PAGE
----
2

I found a nice little script which iterates through a couple of manuals for a specific command. As a last resort, it will Google it and open a browser window. Source here: http://www.commandlinefu.com/commands/view/7581/rtfm-function

rtfm() { help $@ || $@ -h || $@ --help || man $@ || xdg-open "http://www.google.com/search?q=$@"; }

The problem is, if I search for a manual which matches a builtin command partly, this will be found and displayed, not the actual command. Example:

rtfm tr

will find and display the help for the trap command which is clearly not what I am looking for.

Thus, how to prevent the help command from finding commands which don't exactly match the command I'm looking for? Is it even possible to do this?

-1

Since help is the only one of the commands that works with partial matches, you can just invert the order of the commands:

rtfm() { "$@" -h || "$@" --help || man "$@" ||
         help "$@ "|| xdg-open "http://www.google.com/search?q=$@"; }
  • But that will show the man page instead of the help for the builtin if a builtin has the same name as an external utility. – Gilles Apr 30 '15 at 20:49
  • @gilles yes, but the OP's version would show the help and not the man page. Granted, a more sophisticated approach like the one in your answer is better, but this will serve for most cases since the vast majority of commands are not builtins. – terdon May 1 '15 at 10:47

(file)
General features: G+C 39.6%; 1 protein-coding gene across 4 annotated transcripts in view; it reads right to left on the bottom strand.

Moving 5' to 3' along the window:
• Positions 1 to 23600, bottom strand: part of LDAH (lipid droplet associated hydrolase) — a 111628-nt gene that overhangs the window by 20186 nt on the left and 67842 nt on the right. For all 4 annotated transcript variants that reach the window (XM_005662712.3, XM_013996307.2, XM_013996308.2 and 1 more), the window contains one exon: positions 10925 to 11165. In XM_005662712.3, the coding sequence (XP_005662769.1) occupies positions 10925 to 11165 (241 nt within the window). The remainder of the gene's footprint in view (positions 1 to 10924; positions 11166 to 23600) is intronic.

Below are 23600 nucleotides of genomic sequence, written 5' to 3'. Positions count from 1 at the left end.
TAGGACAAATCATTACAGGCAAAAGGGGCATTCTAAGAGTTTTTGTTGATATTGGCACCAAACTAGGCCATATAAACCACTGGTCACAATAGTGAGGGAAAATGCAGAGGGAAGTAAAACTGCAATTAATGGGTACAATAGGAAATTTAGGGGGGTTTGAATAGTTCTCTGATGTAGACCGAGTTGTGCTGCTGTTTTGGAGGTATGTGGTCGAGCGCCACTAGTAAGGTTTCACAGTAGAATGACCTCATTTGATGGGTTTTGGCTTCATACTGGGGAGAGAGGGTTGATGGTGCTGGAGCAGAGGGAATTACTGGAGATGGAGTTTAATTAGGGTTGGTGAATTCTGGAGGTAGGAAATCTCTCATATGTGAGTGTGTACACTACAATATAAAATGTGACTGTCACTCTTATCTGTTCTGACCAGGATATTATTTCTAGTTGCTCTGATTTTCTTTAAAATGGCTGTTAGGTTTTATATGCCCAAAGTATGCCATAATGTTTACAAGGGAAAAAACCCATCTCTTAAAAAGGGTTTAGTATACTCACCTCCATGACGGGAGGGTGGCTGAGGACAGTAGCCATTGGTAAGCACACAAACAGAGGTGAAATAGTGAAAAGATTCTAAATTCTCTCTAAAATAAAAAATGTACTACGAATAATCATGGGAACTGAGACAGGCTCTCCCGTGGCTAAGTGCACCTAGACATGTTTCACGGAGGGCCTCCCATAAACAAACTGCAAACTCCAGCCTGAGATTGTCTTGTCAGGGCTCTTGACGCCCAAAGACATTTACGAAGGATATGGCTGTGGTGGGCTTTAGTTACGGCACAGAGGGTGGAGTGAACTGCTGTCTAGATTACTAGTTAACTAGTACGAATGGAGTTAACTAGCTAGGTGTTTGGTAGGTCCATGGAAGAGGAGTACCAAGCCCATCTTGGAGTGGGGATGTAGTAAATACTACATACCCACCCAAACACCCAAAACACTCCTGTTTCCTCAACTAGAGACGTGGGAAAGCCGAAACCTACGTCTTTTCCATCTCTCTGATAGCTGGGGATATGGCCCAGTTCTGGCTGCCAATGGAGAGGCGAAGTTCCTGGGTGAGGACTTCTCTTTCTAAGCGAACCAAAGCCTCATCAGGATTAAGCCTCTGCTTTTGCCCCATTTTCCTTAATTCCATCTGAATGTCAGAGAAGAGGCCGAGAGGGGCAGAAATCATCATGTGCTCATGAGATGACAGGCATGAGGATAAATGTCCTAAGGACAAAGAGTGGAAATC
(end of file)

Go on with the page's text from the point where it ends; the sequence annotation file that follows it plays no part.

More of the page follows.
• @terdon What proportion of commands are builtins is irrelevant, since help wouldn't work on the ones that aren't anyway. It's only for names that both have a man page and are a builtin that the order matters, and then help is preferable. – Gilles May 1 '15 at 15:21
2

Test what kind of command the argument is. This has the added benefit of correctly detecting aliases and functions that might shadow external commands.

rtfm () {
  declare x
  for x; do
    case $(type -t "$x") in
      alias) alias "$x";;
      keyword) LESS="$LESS+/^SHELL GRAMMAR" man bash;;
      function) type "$x";;
      builtin) help "$x";;
      file)
        man -S 1,8 "$x" ||
        "$x" --help ||
        xdg-open "http://www.google.com/search?q=$x";;
      '') # no such command
        man "$x" ||
        xdg-open "http://www.google.com/search?q=$x";;
    esac
  done
}

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